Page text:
National Public Safety Telecommunications Week (April 14-20)

Posted at 4:10 p.m.

The MPSTOC Operations floor is home for the Fairfax County 9-1-1 Center.

The MPSTOC Operations floor is home for the Fairfax County 9-1-1 Center.

Some of the first calls for help in incidents like yesterday’s explosions at the Boston Marathon or six years ago today during Virginia Tech were handled by 9-1-1 operators from those jurisdictions. The public safety telecommunications staff from our Department of Public Safety Communications (9-1-1 Center) are the first of the first responders, there 24/7, 365 days a year to help you during emergencies.

This week, April 14-20, is National Public Safety Telecommunications Week, as well as being officially proclaimed as such in Virginia by Governor Bob McDonnell and designated Public Safety Telecommunications Week in Fairfax County by the Board of Supervisors.

It is designated as a time for residents to be able to thank the men and women of public safety communications who respond to emergency calls and dispatch emergency professionals and equipment during times of crisis.

In the video below, Steve Souder, director of the county’s 9-1-1 Center explains the week and the importance of the county’s 9-1-1 Center and its staff.


Remember, 9-1-1 is only for emergencies. If you need emergency services, here are some simple tips to remember when dialing 9-1-1.

For routine questions or non-emergency situations in Fairfax County, dial 703-691-2131. To report road hazards or ask road-related question, 24/7, call 1-800-FOR-ROAD (800-367-7623).

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3 responses to “National Public Safety Telecommunications Week (April 14-20)”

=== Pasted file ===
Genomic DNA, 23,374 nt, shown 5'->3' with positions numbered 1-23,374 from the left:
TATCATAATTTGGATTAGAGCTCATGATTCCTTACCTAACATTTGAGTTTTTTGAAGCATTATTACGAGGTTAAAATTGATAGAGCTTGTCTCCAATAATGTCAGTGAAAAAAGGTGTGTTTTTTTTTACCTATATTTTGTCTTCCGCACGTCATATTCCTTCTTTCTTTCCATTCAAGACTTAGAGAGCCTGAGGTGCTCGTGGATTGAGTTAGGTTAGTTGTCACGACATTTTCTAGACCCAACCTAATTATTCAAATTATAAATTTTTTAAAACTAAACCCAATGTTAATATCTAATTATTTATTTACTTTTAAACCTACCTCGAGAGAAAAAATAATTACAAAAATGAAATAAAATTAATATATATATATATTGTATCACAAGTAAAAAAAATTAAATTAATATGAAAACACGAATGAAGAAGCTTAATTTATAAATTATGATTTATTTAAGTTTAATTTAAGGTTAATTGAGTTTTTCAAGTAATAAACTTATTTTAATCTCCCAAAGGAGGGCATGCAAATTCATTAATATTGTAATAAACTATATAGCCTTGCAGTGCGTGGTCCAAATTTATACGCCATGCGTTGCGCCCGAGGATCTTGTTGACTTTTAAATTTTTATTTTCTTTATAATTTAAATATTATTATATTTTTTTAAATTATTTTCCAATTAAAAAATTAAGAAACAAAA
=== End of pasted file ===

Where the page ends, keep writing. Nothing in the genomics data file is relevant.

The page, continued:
1. Anonymous says :

    Glad to know they are there and working for us. Thanks

    • Anonymous says :

      Did you fix your generators this time since they failed after the Derecho?

      • Fairfax County Emergency Information says :

        Thank you for your inquiry. The emergency power back-up generator at the County’s 9-1-1 Center functioned exactly and immediately as it was supposed to after the facility lost commercial electric power when the Derecho storm struck at approximately 10:45 p.m. Friday, June 29, 2012. The back-up generators that did not function as they were supposed to were those located in the Verizon Central Office facilities in Arlington County and Fairfax County. Because Verizon’s generators did not work as they were supposed to was the underlying cause of the 9-1-1 outage. Verizon made a statement confirming the failure of their generators several days after the storm. Additionally, a Federal Communications Commission (FCC) investigation, Virgina State Corporation Commission (SCC) investigation, Virginia Secure Commonwealth 9-1-1 Panel investigation and an investigation by the Washington Metropolitan Council of Governments (WASHCOG) all came to the same independent conclusion. If interested we can provide you links to the investigation reports.

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